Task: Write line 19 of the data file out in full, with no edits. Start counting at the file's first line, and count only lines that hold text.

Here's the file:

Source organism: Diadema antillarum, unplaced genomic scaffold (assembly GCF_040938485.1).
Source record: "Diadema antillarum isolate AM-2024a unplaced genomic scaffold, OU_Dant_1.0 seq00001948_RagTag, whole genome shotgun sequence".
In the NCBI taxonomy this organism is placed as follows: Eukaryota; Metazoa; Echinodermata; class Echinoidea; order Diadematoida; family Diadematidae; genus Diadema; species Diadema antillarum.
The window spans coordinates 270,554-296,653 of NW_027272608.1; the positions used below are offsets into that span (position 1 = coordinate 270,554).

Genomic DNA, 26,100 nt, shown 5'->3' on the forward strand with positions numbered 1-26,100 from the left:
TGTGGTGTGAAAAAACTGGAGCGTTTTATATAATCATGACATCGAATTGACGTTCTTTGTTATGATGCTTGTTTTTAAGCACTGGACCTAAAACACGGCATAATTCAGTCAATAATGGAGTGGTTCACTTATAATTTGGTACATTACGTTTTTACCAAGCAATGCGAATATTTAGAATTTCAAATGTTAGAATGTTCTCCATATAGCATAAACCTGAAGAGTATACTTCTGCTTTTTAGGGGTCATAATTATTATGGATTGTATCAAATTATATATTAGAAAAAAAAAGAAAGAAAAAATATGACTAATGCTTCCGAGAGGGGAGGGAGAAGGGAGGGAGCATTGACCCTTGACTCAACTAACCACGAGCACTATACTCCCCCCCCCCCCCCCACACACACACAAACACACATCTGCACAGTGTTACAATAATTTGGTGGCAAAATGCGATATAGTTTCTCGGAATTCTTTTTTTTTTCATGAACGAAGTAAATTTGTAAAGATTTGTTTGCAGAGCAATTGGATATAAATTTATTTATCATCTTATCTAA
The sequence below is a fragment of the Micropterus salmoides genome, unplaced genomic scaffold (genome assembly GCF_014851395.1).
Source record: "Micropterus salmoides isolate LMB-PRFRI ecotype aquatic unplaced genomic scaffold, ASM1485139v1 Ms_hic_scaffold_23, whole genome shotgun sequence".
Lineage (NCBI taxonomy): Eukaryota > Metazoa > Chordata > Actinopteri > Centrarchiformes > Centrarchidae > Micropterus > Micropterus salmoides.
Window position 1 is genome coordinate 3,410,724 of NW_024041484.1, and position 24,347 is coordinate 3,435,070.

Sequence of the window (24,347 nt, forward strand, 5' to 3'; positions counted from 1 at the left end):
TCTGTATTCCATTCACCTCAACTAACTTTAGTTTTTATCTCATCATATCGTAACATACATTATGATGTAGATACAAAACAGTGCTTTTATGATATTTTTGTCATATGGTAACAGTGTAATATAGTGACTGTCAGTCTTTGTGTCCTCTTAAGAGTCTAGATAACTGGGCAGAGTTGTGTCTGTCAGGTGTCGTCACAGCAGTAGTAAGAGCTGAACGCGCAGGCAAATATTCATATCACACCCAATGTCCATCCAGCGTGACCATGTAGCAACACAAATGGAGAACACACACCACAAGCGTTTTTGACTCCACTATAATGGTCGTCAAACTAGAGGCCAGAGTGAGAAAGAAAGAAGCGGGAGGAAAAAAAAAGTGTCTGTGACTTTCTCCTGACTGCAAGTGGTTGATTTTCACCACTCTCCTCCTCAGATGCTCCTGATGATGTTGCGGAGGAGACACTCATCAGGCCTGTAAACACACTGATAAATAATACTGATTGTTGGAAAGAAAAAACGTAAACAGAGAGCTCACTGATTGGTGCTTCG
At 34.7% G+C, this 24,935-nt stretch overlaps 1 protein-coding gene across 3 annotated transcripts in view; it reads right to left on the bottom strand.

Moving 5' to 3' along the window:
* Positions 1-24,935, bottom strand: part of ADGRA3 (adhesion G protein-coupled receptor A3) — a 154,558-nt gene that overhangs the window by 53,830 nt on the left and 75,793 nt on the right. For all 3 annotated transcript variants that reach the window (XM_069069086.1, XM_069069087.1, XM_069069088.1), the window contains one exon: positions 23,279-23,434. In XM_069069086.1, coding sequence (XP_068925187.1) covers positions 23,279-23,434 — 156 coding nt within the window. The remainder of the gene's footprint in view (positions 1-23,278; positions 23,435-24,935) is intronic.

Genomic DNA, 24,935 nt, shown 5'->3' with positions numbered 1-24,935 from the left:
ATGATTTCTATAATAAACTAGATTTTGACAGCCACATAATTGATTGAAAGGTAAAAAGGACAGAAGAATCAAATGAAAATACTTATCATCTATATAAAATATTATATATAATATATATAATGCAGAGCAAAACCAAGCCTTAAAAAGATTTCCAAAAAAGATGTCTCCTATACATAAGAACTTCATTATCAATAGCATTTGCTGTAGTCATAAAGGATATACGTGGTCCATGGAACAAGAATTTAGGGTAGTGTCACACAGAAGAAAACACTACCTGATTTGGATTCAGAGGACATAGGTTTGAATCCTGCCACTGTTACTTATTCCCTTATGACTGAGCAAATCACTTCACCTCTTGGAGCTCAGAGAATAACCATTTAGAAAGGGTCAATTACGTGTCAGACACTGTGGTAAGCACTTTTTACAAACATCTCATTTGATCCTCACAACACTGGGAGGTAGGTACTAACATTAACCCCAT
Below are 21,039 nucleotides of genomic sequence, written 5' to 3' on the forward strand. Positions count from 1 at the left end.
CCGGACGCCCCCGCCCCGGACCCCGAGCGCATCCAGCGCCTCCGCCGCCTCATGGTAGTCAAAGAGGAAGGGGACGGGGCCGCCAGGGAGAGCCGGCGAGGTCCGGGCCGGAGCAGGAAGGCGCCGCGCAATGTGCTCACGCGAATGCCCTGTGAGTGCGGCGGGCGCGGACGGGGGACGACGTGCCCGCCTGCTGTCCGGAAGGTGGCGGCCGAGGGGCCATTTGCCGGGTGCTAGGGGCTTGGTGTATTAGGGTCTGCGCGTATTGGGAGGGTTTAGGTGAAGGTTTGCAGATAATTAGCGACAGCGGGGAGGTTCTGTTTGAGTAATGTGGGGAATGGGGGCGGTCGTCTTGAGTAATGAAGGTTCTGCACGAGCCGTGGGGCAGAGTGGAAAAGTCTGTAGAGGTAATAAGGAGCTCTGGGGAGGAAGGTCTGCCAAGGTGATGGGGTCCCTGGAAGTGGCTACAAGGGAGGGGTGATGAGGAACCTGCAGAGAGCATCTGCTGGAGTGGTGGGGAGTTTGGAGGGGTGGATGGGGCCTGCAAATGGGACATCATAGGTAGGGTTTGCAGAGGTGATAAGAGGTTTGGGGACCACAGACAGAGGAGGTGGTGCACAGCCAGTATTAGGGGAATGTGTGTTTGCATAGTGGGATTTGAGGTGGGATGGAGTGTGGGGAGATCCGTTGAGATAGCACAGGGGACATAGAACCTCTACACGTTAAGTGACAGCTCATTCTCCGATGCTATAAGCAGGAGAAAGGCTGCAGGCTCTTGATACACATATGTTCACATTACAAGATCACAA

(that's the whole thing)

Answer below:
CCGGACGCCCCCGCCCCGGACCCCGAGCGCATCCAGCGCCTCCGCCGCCTCATGGTAGTCAAAGAGGAAGGGGACGGGGCCGCCAGGGAGAGCCGGCGAGGTCCGGGCCGGAGCAGGAAGGCGCCGCGCAATGTGCTCACGCGAATGCCCTGTGAGTGCGGCGGGCGCGGACGGGGGACGACGTGCCCGCCTGCTGTCCGGAAGGTGGCGGCCGAGGGGCCATTTGCCGGGTGCTAGGGGCTTGGTGTATTAGGGTCTGCGCGTATTGGGAGGGTTTAGGTGAAGGTTTGCAGATAATTAGCGACAGCGGGGAGGTTCTGTTTGAGTAATGTGGGGAATGGGGGCGGTCGTCTTGAGTAATGAAGGTTCTGCACGAGCCGTGGGGCAGAGTGGAAAAGTCTGTAGAGGTAATAAGGAGCTCTGGGGAGGAAGGTCTGCCAAGGTGATGGGGTCCCTGGAAGTGGCTACAAGGGAGGGGTGATGAGGAACCTGCAGAGAGCATCTGCTGGAGTGGTGGGGAGTTTGGAGGGGTGGATGGGGCCTGCAAATGGGACATCATAGGTAGGGTTTGCAGAGGTGATAAGAGGTTTGGGGACCACAGACAGAGGAGGTGGTGCACAGCCAGTATTAGGGGAATGTGTGTTTGCATAGTGGGATTTGAGGTGGGATGGAGTGTGGGGAGATCCGTTGAGATAGCACAGGGGACATAGAACCTCTACACGTTAAGTGACAGCTCATTCTCCGATGCTATAAGCAGGAGAAAGGCTGCAGGCTCTTGATACACATATGTTCACATTACAAGATCACAA